Residents of Madison County differ in their opinions about the likelihood of another major terror attack as occurred Sept. 11, 2001, and whether homeland security efforts have made the country much safer.

Some are more concerned about more immediate dangers, such as automobile accidents and common crime.

Bruce Dawson


Bruce Dawson said, “I think it could happen anytime, anywhere,” when asked about the likelihood of another terrorist attack.

“At least now we know what can happen and can try to prepare for it,” he said. “Before Sept. 11, 2001, we took too much for granted.”

Dawson said he is aware of the vulnerability of air travel because his son “flies all over the country” for his job.

There are plenty of other, less dramatic dangers that local citizens should take precautions for, Dawson said. “One time somebody broke into our house and ransacked it,” he recalled.

In any case, “We just need to keep praying,” Dawson said.

Alleen Croucher


“I’m very concerned” about the likelihood of another terror attack, said Alleen Croucher, who has a farm in the Kingston area near the Blue Grass Army Depot.

“I think (the terrorists) will probably use bombs next time,” she said.

Croucher said she believes security measures put in place since Sept. 11, 2001, have made airline travel safer, however. “We haven’t had any attacks since then, so we must be doing something right.”

Jim Fleenor


Jim Fleenor said, “We always think things like (the Sept. 11 attacks) happen somewhere else to somebody else, but “There will never be a time when we’ll be free from the threat of a terrorist attack.

“There is no use going through life worrying about things you have no control over,” he said.

Government efforts to improve homeland security have probably helped make air travel safer, Fleenor said. “I know a lot of people feel harassed, especially when they go through airports, but (airport searches) are a necessity.”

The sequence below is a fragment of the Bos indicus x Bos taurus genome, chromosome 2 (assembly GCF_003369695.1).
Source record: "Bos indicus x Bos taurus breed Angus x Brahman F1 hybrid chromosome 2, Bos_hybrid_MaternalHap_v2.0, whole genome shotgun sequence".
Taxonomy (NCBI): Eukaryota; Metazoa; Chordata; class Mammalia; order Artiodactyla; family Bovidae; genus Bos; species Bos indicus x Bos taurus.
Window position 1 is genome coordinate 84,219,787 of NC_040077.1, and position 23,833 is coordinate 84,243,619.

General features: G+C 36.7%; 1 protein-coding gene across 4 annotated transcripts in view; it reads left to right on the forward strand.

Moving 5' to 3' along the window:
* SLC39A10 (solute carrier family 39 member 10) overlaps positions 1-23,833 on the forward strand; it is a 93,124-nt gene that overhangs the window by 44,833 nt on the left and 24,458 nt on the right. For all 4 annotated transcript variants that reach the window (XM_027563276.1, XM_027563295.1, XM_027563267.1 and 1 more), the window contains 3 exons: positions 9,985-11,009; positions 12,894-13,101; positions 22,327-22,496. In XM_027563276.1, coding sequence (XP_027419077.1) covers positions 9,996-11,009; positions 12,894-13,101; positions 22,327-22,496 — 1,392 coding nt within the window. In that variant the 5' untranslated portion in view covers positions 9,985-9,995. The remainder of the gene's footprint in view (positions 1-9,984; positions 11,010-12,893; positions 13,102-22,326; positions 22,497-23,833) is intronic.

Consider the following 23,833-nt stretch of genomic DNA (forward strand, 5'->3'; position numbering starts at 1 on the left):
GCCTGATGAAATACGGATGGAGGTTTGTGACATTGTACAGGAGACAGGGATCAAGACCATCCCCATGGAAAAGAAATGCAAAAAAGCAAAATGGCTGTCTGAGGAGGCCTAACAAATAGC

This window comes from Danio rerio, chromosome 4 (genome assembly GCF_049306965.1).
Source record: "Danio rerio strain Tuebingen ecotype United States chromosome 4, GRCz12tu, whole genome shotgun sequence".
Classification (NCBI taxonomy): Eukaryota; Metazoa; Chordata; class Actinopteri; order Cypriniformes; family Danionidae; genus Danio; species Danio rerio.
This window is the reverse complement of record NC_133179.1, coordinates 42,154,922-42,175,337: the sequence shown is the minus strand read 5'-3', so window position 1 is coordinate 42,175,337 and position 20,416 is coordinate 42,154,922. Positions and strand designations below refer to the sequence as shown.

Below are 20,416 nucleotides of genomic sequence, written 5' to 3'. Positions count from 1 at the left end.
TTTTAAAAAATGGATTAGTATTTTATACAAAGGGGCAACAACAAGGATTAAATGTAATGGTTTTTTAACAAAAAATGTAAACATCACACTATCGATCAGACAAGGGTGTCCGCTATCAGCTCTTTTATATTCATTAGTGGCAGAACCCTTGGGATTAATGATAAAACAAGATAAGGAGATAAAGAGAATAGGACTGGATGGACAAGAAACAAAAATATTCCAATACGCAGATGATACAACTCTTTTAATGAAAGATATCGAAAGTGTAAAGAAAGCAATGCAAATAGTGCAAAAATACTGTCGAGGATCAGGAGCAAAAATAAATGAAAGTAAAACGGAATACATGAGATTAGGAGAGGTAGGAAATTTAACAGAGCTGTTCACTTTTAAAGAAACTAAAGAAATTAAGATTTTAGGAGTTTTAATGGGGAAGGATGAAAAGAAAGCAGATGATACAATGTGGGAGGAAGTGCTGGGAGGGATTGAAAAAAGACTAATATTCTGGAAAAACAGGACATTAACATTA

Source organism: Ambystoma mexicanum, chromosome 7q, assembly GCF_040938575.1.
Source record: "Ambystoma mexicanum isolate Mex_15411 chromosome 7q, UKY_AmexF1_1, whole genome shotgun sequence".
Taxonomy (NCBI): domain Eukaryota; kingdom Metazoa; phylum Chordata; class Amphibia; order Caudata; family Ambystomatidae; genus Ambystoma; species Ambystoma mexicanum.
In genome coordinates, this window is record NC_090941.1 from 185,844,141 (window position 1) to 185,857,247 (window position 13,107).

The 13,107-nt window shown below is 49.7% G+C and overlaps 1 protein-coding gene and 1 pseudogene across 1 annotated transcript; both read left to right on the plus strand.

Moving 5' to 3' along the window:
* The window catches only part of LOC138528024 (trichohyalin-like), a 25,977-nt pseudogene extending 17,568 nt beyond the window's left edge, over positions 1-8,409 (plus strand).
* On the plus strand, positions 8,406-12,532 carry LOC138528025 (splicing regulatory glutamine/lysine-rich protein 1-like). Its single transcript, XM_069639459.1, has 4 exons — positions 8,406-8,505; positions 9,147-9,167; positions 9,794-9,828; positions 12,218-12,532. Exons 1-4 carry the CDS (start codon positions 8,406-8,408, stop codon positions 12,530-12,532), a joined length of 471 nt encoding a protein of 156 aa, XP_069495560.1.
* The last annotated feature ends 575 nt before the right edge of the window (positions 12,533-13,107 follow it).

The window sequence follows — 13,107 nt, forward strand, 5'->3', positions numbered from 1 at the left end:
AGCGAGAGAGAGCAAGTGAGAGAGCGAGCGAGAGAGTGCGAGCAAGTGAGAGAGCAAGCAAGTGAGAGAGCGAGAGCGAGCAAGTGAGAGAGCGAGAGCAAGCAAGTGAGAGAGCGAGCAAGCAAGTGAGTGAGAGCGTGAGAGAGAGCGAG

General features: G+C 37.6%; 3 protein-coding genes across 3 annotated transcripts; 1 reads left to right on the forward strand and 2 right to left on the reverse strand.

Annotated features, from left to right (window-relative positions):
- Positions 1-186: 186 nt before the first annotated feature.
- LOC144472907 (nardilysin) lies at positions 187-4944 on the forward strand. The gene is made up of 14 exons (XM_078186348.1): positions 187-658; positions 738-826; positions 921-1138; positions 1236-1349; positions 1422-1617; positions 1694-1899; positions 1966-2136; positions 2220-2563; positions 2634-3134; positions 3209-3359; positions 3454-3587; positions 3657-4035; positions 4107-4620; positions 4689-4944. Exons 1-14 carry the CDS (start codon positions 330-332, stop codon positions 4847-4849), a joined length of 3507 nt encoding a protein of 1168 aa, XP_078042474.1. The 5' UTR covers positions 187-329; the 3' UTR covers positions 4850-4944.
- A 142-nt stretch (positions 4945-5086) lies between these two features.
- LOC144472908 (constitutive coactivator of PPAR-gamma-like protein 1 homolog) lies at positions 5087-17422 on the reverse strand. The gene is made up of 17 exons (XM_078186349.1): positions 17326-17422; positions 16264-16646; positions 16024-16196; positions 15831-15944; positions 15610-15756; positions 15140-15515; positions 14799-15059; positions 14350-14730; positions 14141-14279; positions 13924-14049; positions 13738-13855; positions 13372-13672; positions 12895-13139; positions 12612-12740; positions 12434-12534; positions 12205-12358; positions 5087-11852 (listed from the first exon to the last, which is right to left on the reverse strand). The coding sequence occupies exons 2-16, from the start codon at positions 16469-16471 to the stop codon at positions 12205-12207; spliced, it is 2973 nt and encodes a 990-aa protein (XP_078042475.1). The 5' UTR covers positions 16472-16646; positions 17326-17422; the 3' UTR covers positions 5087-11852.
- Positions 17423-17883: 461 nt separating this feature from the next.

Kayla Sizemore


“I know we’ve done a lot to try and make things safer here, but I still think the terrorists will find some way to attack us,” said Kayla Sizemore, a senior at Madison Central High School and president of the DECA Club.

She and other DECA members delivered doughnuts Friday to the Richmond Fire Department and Police Department as a gesture of appreciation to local first responders for their contribution to security.

U.S. military action in the Middle East has not made our country safer, Sizemore said.

“As long as we’re over there attacking them, I think they will want to attack us,” she said. “We should be trying to solve our own problems instead of sending our military to the Middle East to try and solve their problems.”

Danny Damrel


The prospect of a terror attack? “In this area, not at all,” said Danny Damrel, a retired Kentucky State Police trooper. The Blue Grass Army Depot is probably on the terrorists’ “list of targets, but I know how good their security is at the depot and anybody would have a very tough time getting in there.”

State and local law enforcement also are well trained and prepared in the unlikely event that terrorists strike in Madison County, Damrel said.

His background in law enforcement and his memory of the deadly tornadoes that struck Central Kentucky in 1974 have led Damrel to “keep an emergency plan in mind” at all times.

“In 1974, we lived in Clark County, and I had to gather the family and get them to the basement of the courthouse” until the danger of another tornado passed, he said.

Wes Thurmond


Wes Thurmond, an Eastern Kentucky University student, said he thinks another terrorist attack could happen.